Don’t be afraid to ask questions, and ask a lot of questions. You are new and will struggle with certain tasks that are assigned to you for the first few weeks. Your colleagues will always be there to help you, so do not be afraid to ASK QUESTIONS. Believe it or not, they don’t expect you to know everything already. Phew!
Go to as many meetings as you can. Sitting in on meetings is a great way to learn about what’s going on at the company. By going to different meetings you will discover what projects are going on, how those projects are managed, who you are working with, and you will also get a better grasp on the inner workings of the organization.
Always have a notebook (or laptop) handy for taking notes. A lot will be thrown at you those first few days and weeks, and, honestly, a lot of it can sound like gibberish. Writing everything down helps enormously!
Have fun. I’ve already found that the old adage is true: If you love what you’re doing, you’ll never work a day in your life. So make it FUN! I am fortunate that the office environment I work in is fast-paced and exciting.
Never miss an opportunity to grab lunch. In addition to being a great way to socialize and make friends at work, grabbing lunch with colleagues is the best way to get a feel for the company culture and to learn some insider tips for success.
That’s it! In recap: Ask questions, go to lunch with colleagues, go to meetings, have fun, and don’t ever stop learning. If you do these little things now, down the road you will be thrilled to go to work every day, and you may even find yourself climbing that corporate ladder in no time.
Oh one more (very important) tip: know where the CEO parks his or her car. That way you won’t accidentally park in that spot on your second day of work! Not that I know anything about that…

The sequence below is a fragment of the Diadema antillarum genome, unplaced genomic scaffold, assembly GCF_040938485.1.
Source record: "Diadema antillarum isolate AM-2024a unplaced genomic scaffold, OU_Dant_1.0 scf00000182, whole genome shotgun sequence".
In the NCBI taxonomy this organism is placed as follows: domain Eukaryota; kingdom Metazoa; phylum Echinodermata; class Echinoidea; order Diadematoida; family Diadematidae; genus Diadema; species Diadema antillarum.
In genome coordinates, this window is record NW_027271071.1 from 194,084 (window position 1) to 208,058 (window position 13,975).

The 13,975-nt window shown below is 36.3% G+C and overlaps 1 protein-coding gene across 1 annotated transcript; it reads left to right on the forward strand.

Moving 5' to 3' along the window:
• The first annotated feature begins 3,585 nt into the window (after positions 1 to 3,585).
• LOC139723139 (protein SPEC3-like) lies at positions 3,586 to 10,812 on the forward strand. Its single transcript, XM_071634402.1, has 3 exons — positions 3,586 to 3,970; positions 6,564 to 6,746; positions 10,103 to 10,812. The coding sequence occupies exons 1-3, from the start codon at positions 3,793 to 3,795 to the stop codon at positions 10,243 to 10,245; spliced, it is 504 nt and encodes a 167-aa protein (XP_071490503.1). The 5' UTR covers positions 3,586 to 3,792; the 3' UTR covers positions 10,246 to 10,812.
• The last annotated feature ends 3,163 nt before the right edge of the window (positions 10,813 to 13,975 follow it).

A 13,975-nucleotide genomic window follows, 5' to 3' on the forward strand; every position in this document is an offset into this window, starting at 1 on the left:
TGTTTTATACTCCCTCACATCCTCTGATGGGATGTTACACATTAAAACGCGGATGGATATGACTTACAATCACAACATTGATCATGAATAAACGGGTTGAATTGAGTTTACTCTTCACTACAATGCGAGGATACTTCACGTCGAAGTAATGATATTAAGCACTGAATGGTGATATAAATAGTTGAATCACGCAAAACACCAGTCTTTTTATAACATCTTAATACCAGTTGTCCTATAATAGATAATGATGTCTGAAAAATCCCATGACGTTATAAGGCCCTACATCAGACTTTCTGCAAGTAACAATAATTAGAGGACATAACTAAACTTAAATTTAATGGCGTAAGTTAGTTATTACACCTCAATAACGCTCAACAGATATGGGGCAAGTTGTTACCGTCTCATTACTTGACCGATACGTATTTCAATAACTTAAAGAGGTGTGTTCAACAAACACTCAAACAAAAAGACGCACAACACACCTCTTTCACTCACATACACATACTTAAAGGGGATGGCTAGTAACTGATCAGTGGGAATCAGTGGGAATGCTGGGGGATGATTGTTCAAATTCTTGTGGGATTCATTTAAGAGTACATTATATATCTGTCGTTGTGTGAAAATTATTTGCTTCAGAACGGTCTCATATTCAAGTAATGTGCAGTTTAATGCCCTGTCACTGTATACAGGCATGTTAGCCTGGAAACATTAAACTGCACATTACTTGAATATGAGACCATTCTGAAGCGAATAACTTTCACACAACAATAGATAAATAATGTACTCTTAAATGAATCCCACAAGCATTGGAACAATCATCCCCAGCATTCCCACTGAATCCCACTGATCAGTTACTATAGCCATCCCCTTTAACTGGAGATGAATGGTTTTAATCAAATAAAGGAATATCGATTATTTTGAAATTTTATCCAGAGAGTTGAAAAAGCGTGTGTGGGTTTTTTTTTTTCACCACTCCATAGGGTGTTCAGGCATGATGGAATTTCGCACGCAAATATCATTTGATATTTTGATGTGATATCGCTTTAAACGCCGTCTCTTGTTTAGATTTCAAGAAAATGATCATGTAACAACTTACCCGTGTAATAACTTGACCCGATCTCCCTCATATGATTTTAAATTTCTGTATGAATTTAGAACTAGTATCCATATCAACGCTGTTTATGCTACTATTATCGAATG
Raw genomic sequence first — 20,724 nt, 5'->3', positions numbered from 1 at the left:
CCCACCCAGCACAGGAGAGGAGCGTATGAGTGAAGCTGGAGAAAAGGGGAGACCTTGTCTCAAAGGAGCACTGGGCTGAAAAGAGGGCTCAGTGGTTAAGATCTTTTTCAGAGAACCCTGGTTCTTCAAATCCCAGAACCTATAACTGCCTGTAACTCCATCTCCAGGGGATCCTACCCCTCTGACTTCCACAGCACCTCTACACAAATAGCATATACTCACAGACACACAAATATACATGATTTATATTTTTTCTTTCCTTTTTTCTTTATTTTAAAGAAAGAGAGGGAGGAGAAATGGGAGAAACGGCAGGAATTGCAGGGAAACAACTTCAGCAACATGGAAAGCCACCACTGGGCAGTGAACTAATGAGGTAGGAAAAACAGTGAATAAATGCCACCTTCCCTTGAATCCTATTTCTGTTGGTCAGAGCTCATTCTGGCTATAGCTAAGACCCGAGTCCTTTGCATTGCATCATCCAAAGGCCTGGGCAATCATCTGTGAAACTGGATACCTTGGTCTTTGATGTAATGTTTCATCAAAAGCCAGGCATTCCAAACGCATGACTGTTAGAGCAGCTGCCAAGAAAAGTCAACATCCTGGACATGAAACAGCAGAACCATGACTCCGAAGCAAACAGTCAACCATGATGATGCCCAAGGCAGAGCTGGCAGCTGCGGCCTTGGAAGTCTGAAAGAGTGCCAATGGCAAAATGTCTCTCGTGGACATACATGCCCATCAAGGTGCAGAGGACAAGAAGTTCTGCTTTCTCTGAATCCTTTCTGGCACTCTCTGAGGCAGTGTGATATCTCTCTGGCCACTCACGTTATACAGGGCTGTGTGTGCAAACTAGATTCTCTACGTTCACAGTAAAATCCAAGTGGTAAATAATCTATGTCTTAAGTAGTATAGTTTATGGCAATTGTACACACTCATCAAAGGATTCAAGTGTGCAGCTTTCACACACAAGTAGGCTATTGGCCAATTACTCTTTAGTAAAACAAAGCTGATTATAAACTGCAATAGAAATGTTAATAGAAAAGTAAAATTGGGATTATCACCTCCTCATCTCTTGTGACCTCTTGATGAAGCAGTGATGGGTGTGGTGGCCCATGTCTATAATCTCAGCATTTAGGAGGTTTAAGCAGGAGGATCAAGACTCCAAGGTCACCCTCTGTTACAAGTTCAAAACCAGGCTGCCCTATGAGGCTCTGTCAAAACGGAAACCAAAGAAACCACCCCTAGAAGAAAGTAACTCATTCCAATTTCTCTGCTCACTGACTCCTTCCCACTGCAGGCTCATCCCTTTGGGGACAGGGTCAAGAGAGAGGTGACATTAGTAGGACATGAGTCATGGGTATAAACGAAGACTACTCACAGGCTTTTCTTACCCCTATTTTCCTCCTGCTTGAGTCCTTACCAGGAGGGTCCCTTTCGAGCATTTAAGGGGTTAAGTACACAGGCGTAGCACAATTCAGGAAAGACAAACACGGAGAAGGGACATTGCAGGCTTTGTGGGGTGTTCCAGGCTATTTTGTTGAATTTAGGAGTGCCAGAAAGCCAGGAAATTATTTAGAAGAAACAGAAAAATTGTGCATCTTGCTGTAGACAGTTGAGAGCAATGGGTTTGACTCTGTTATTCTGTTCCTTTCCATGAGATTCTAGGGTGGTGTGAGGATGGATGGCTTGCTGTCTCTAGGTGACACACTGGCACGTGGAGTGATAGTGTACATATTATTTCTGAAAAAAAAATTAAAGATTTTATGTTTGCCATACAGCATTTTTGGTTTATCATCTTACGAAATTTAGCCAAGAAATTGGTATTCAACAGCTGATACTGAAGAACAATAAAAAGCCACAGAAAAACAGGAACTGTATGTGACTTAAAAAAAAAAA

Have any other tips for success at your first full-time job? I’d love your advice!
I’m a very lucky person. I haven’t experienced anything that would qualify as a major traumatic event, and my life isn’t generally a series of inconveniences. Plenty of other people don’t have that kind of good fortune. And since I’m in the business of user experience (UX), I want to use this blog post to explore something I learned about at a recent UXCamp event that I attended: the less frequently considered usability strategy called trauma-informed UX.
Trauma-informed UX most immediately affects people during or after a traumatic experience, but also during a relapse. These are users who come to an organization because they need help dealing with trauma, including:
Patients living with a serious disease or injury.
The loved ones of survivors and patients.
The main secondary audiences include:
The greater communities that these survivors and patients will return to.
Medical, law-enforcement, legal and social-services workers serving survivor and patient and populations.
Donors and financial entities that provide support to these workers.
Trauma-informed UX also should consider those who’ve previously experienced a traumatic encounter with an organization that was supposed to help them. A straightforward example would be a crime survivor who’s had a negative interaction with their local police department or emergency room. A less-obvious example that The Marshall Project recently wrote about: juveniles once held in California detention facilities.
In an online survey, California’s state and community corrections board asked formerly incarcerated children and their families how the state could improve juvenile detention. In addition to “the childishly predictable [comments] — I didn’t get the bunk I wanted; they punished us all as a group,” survey respondents provided thoughtful and detailed recommendations including “more vegetables, more dental care…, [and] an easier system for sending academic transcripts from school to jail and back.”